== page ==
Demolition companies are being accused of exploiting loopholes to get approval from Civil Defence to knock down buildings.
The 98-year-old Addington Flour Mill's blending plant is the oldest in the southern hemisphere. It was lined up to be carefully taken apart - or deconstructed - but today diggers appeared at the site.
Keith Gallagher had worked at the plant until it closed three years ago. Watching what happened to the mill plant today brought him to tears.
"They were going to be taking the roof off and virtually dismantling it because there's some beautiful wood in there," he said.
But this afternoon all that remained of the building was a pile of bricks and timber.
The American Oregon timber alone had been valued at more than $600,000.
Ron Zwarst from NZ Doors said it was "absolutely criminal" for a building to be destroyed without consideration to its historic values.
Zwarst alleges a lot of the demolition is being done purely for money.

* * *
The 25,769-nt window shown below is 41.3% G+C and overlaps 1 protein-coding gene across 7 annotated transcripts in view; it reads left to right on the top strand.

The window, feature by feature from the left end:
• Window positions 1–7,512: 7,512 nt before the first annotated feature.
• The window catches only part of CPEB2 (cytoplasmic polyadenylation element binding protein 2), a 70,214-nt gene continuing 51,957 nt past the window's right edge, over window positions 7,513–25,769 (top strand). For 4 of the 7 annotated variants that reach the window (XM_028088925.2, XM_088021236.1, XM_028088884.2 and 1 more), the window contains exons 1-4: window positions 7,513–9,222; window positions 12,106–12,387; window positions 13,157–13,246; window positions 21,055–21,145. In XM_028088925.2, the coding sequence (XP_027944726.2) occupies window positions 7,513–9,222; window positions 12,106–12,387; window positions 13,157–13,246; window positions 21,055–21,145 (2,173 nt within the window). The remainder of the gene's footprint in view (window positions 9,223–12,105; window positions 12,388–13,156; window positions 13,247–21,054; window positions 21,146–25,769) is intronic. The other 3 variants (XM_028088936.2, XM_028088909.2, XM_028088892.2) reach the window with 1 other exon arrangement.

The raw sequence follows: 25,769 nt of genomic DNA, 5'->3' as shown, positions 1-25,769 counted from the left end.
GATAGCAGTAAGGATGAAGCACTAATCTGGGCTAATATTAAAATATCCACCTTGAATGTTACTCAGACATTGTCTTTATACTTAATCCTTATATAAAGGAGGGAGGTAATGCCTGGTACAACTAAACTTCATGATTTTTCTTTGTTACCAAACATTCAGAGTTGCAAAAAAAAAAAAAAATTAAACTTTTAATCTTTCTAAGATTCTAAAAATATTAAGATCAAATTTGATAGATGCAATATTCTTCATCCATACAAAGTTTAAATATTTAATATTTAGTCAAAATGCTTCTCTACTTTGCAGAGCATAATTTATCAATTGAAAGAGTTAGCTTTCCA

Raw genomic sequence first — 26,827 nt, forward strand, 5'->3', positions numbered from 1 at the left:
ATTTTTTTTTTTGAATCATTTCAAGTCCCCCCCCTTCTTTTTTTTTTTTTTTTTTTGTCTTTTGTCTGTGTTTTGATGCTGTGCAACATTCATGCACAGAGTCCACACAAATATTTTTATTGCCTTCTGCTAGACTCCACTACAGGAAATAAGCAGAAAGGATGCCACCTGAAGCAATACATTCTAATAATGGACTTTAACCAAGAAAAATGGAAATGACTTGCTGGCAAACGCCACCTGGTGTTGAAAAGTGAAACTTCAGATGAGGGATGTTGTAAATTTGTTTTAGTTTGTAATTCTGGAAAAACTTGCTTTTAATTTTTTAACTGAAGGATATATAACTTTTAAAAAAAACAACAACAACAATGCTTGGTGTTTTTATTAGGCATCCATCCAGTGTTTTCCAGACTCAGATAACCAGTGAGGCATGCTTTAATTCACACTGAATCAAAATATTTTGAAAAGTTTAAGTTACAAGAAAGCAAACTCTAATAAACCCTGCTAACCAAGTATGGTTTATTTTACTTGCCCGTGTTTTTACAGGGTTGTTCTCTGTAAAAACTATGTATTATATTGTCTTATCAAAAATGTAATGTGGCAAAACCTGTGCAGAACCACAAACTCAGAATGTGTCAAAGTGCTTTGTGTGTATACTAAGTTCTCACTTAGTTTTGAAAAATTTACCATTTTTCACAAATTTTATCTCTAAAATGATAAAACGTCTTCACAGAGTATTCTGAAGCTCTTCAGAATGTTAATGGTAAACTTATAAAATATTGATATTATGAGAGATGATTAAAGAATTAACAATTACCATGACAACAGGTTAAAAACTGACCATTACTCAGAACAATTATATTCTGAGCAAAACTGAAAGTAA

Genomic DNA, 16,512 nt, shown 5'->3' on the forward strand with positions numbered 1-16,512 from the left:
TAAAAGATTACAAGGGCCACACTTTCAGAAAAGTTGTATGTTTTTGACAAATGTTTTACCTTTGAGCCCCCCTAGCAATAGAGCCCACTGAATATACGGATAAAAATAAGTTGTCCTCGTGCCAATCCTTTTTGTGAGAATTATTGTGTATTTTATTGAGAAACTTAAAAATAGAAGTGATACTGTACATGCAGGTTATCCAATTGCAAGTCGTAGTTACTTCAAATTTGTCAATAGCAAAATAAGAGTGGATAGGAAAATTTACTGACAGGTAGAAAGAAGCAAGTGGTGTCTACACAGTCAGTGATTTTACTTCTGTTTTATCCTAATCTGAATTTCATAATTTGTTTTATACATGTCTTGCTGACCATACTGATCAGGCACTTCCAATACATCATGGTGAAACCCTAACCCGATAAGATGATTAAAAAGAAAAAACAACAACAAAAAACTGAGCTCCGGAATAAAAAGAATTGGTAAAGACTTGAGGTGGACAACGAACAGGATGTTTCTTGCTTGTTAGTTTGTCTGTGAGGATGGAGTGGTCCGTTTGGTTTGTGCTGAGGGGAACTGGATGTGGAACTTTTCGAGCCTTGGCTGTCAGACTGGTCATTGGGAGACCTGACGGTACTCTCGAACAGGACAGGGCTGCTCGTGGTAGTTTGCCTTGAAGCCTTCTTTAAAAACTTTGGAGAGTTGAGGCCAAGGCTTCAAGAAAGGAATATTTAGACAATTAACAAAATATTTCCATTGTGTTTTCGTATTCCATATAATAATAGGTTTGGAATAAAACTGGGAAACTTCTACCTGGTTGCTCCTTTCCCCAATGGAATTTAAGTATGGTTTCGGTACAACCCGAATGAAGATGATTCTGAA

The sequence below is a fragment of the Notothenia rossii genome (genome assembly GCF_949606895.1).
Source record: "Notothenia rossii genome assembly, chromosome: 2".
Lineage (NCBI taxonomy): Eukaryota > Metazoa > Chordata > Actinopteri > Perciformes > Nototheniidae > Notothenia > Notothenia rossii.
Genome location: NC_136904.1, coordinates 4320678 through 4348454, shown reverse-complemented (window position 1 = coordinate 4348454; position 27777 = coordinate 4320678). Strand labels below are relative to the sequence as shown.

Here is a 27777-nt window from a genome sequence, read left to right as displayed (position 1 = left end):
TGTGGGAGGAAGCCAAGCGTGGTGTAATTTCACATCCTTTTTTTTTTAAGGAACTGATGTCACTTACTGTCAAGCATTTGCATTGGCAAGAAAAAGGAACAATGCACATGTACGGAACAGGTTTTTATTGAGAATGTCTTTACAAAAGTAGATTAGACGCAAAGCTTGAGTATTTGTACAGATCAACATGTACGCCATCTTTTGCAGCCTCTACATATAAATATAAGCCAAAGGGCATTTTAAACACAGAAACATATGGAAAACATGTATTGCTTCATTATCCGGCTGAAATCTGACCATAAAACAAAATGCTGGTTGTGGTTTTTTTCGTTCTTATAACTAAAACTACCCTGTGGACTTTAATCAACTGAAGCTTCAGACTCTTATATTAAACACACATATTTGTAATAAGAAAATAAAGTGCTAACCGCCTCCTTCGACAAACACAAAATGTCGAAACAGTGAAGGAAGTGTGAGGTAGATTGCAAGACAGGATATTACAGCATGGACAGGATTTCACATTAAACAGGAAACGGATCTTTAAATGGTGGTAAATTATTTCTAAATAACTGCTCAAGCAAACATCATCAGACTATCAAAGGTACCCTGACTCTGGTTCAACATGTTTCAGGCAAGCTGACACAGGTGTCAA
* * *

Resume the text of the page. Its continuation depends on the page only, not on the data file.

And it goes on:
ONE News was told by the building's owner he had no knowledge of what was happening.
But officials are adamant they went through the right processes.
Civil Defence National Director John Hamilton said the deconstruction work at the grain store was approved after Urban Search and Rescue teams expressed concerns about the stability of the building. The chimney will also be deconstructed, he said.
Hamilton said as far he knew, the main mill building has not been damaged by the demolition team.
"I want to emphasise that in dealing with requirements to deconstruct or partially demolish buildings in town, every endeavour is made to contact the owners of those buildings, if that work is indeed necessary," Hamilton said at a media briefing this afternoon.
The blending plant is just one of hundreds of buildings which are being demolished throughout the CBD.
Many Christchurch residents are now worried many more buildings are being torn apart unnecessarily.